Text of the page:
The Usefulness of Amyloid Imaging in Predicting the Clinical Outcome After Two Years in Subjects with Mild Cognitive Impairment
Timo Grimmer, Carolin Wutz, Alexander Drzezga, Stefan Förster, Hans Förstl, Marion Ortner, Robert Perneczky and Alexander Kurz
Affiliation: Department of Psychiatry and Psychotherapy, Klinikum rechts der Isar, Technische Universität München, Möhlstr. 26, 81675 München, Germany
Background: Mild cognitive impairment (MCI) is a syndrome heterogeneous with regards to etiology and
prognosis. Amyloid imaging enables to visualize a hallmark pathology of Alzheimer’s disease (AD). Therefore we aimed
to assess the usefulness of [11C]PiB PET for predicting clinical outcome of MCI patients after an interval of 2 years.
Methods: In 28 MCI participants with a global CDR rating at baseline of 0.5 a baseline examination including clinical assessments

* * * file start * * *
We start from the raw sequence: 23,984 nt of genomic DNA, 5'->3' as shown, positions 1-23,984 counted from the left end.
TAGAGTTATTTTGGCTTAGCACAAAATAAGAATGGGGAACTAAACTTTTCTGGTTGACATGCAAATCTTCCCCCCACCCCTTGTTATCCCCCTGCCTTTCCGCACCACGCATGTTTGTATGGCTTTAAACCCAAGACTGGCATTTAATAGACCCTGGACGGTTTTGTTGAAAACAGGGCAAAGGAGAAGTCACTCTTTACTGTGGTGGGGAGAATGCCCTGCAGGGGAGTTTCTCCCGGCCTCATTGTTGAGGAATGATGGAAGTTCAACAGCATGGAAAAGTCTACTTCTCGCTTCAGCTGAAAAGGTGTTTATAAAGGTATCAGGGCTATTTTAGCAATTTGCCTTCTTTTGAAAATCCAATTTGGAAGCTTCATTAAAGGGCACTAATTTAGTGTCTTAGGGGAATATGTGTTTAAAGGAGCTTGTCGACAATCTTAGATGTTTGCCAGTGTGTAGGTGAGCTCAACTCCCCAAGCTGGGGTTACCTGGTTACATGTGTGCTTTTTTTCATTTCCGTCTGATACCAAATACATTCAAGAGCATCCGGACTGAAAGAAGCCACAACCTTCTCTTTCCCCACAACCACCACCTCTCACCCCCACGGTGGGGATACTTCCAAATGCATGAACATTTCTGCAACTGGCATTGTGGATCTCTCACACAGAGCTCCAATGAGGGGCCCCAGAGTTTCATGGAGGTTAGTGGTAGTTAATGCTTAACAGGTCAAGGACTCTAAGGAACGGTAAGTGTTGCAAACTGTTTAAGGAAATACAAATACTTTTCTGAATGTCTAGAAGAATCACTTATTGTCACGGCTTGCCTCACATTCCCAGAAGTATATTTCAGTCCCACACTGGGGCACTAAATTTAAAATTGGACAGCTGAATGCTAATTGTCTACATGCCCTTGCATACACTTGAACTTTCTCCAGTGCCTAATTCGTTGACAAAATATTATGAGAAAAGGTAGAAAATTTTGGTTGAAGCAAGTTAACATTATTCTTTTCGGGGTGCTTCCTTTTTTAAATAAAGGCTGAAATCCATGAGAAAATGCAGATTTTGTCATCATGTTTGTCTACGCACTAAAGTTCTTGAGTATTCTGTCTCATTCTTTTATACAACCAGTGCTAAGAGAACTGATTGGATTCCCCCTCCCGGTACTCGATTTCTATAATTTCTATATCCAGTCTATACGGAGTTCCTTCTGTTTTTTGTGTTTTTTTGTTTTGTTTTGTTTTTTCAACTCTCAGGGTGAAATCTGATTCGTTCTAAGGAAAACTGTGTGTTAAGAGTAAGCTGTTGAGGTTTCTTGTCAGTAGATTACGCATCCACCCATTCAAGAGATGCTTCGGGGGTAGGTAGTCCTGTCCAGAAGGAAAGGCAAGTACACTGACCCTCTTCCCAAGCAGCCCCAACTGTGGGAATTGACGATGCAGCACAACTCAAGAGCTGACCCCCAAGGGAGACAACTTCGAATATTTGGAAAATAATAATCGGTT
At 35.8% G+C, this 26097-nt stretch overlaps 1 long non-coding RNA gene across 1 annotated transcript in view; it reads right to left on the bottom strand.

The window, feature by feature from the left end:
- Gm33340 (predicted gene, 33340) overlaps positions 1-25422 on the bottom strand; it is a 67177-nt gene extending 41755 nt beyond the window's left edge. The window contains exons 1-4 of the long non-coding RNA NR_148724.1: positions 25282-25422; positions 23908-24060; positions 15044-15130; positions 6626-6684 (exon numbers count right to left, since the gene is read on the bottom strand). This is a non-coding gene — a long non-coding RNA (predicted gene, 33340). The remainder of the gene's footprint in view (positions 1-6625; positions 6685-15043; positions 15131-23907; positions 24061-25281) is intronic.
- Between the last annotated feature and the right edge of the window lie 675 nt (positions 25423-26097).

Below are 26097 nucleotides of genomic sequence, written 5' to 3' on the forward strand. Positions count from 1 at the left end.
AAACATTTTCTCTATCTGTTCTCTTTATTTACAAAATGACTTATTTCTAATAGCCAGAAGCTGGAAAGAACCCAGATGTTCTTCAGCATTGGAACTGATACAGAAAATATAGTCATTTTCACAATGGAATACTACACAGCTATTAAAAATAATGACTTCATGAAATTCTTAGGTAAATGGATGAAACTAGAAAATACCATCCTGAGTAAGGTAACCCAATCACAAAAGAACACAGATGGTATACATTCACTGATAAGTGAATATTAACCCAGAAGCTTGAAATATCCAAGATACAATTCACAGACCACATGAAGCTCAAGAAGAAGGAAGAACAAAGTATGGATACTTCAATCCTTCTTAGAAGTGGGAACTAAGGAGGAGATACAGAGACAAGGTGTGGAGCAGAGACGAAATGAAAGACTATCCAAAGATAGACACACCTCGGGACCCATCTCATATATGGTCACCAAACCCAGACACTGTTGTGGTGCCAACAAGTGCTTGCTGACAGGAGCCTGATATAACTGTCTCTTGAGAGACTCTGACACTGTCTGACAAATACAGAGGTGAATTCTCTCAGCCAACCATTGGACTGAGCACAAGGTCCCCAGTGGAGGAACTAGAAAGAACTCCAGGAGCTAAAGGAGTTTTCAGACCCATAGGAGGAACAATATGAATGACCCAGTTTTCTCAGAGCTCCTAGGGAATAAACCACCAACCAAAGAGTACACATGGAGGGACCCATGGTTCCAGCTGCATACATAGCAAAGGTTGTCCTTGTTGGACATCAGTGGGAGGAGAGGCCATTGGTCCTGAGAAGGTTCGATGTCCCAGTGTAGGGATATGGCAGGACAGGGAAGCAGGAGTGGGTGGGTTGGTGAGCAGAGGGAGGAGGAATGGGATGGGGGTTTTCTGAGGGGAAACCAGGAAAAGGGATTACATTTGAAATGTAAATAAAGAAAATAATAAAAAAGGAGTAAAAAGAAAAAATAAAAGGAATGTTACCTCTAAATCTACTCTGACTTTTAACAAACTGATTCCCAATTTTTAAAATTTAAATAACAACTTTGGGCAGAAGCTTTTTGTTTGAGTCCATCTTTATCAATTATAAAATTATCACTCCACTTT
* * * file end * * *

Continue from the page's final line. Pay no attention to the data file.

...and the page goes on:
and [11C]PiB PET imaging and a clinical follow-up examination after a planned interval of 24 months were performed.
Predictive values and accuracy of amyloid-positive and negative scans for conversion to dementia of any type and
to dementia due to AD were calculated and compared to neuropsychological tests and ApoE genotyping.
Results: Of 17 MCI patients who were amyloid-positive at baseline converted 9 to dementia all of the AD type. 3 of the
11 amyloid-negative MCI subjects converted to dementia but none to dementia due to AD. PPV, NPV and accuracy (to
dementia: 0.53, 0.73 and 0.61; to AD: 0.53, 1.00 and 0.70) was comparable to neuropsychological tests and superior to
Conclusion: All MCI subjects who converted to dementia due to AD were amyloid-positive. However, only 50% of these
MCI due to AD, intermediate likelihood, patients developed manifest dementia due to AD after 24 months limiting the
usefulness of [11C]PiB PET for individual prediction of clinical outcome.
Keywords: Mild cognitive impairment, positron emission tomography, pittsburgh compound b, prospective study, conversion.
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